to create a market for printed stol'n and surreptitious copies)
certainly encourages the inference that his own admirers were among the
reading population."

Again, I'd refer those who presume a strong public demand for plays to
read in quarto to Peter Blayney's essay, "The Publication of Playbooks,"
in A New History of Early English Drama. Quarto plays were never big
sellers-most plays were never printed, and most that were never got a
second printing-and theater company economics, rather than avid
readership, controlled when plays were printed. Finally, Heminge and
Condell, quoted above, are more likely to be drumming up business for
the First Folio than accurately describing the provenance of the quartos
or their popularity.

Dave Knauer

[2]-------------------------------------------------------------
From:           Werner Broennimann <
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Date:           Tuesday, 16 Jan 2001 18:23:54 +0000
Subject:        Literary vs. Theatrical Shakespeare

In his "The Genius of Shakespeare" (58-64) Jonathan Bate discusses
sonnet 55 with its aere perennius theme which is so closely linked to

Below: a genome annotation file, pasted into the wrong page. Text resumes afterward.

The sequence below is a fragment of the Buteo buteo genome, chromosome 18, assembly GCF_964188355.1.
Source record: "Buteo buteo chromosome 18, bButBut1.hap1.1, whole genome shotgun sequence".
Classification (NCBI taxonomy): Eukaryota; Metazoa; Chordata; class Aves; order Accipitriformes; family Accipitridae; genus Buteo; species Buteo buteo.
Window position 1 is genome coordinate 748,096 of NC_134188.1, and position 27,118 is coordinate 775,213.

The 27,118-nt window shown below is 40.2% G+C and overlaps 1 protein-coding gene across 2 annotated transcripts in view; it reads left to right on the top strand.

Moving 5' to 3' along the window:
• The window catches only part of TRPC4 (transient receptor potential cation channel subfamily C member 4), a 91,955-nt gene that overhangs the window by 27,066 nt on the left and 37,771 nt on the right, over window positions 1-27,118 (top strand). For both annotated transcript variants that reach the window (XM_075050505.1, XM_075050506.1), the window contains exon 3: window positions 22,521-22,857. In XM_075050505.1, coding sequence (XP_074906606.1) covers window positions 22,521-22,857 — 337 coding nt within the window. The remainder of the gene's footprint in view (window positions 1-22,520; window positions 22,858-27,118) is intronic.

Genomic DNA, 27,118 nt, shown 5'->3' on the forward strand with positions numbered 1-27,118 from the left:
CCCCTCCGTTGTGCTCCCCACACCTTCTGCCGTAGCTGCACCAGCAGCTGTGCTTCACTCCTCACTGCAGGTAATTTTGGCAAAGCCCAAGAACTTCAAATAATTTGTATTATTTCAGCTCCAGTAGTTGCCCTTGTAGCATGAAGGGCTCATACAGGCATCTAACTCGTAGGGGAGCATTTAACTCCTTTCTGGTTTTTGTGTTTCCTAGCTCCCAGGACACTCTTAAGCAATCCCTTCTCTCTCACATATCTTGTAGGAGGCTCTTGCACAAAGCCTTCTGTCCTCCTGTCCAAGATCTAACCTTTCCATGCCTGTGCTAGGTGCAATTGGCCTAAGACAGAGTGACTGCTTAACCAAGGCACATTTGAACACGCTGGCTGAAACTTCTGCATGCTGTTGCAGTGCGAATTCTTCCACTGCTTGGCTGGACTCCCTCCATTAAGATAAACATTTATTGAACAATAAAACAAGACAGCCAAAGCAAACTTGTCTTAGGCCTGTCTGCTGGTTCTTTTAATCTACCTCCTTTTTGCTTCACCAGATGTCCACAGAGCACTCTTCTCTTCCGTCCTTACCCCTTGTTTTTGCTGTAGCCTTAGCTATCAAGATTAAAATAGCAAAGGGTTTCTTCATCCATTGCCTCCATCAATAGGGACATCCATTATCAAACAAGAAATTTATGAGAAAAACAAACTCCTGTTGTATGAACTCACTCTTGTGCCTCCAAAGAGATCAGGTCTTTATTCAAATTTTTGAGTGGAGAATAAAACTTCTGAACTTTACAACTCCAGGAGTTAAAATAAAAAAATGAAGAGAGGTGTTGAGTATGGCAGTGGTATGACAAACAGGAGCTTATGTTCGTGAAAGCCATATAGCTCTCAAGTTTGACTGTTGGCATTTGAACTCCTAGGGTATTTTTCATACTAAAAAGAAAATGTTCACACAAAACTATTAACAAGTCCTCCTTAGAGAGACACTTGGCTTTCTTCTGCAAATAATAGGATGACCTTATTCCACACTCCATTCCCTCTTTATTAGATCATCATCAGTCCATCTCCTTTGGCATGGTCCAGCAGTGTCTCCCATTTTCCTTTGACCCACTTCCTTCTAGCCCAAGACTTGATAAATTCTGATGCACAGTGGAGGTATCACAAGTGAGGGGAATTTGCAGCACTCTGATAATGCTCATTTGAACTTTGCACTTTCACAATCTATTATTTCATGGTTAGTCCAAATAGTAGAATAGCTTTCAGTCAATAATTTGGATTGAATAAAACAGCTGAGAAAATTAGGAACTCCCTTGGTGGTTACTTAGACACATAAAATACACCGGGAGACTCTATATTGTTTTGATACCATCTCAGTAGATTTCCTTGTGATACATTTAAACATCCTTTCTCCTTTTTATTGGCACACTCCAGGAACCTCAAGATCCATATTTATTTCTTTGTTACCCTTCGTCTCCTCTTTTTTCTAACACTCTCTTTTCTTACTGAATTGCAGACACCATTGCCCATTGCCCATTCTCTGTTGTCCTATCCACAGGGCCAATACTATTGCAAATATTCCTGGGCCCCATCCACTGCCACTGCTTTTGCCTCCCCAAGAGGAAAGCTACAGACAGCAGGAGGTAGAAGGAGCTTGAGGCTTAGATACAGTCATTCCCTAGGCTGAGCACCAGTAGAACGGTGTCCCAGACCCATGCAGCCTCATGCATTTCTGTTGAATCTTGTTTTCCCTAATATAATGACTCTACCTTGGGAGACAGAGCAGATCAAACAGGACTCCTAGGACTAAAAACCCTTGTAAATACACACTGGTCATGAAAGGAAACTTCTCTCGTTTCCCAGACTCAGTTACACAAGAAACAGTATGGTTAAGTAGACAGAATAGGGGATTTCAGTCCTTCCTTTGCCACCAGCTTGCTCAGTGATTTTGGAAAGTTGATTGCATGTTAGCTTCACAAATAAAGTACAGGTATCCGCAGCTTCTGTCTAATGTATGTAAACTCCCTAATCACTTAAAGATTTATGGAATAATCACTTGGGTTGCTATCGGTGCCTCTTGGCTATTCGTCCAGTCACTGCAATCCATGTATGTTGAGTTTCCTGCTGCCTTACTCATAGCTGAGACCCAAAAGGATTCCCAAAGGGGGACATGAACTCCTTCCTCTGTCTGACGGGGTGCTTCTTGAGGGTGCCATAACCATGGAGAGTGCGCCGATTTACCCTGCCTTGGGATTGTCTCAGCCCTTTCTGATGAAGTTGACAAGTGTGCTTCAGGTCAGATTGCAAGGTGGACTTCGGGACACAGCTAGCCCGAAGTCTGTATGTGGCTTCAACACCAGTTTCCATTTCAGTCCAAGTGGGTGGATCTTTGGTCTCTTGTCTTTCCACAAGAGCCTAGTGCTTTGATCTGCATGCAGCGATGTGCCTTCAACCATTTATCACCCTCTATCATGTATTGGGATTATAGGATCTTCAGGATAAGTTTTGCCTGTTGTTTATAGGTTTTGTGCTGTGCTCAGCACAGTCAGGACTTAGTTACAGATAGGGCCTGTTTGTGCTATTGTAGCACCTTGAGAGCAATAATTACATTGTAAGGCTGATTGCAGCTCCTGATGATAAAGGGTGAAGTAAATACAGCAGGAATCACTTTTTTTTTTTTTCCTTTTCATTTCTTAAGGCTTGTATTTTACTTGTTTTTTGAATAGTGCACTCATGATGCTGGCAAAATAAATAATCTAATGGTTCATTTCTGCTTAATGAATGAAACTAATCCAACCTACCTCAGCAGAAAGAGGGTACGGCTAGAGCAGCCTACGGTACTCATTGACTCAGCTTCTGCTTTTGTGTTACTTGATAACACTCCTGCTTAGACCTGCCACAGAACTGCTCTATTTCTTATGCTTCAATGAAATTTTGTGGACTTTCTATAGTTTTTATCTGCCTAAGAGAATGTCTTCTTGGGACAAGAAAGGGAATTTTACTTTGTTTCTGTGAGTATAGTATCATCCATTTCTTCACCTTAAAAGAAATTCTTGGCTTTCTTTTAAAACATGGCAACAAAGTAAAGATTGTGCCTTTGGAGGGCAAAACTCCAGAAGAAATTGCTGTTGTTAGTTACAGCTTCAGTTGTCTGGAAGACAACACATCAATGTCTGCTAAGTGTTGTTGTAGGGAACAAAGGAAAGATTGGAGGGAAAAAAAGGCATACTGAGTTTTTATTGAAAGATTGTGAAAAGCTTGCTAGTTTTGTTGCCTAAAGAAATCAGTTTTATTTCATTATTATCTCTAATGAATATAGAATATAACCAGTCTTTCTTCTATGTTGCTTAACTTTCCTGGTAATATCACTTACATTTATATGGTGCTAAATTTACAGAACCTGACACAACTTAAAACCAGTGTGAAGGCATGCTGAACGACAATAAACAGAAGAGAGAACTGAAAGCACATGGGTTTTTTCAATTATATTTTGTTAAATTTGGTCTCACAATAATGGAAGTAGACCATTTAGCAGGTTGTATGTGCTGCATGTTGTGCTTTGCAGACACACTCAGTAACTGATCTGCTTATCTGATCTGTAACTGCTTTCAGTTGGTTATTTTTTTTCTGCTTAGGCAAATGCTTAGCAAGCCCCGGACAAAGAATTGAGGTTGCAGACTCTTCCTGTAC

the culture of writing.  Bate notes that "In a way it is extraordinary
that Shakespeare wrote the poem but did not get it printed", implying, I
think, that the sonnets were not designed exclusively for the personal
praise of an unnamed loved one but rather for publication, because he
continues: "Once the poems are published ... it is Shakespeare, not the
fair youth, who is immortalized."  Bate then goes on to make his point
that "the onlie begetter ... W.H." might be a misprint for "W.S."

Werner

[3]-------------------------------------------------------------
From:           Andrew W. White <
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Date:           Tuesday, 16 Jan 2001 13:29:05 -0500
Subject:        John Shakespeare and Literacy

Joining in on this one late, but this is one that troubles me
particularly because in the last year or so, a Washington Post article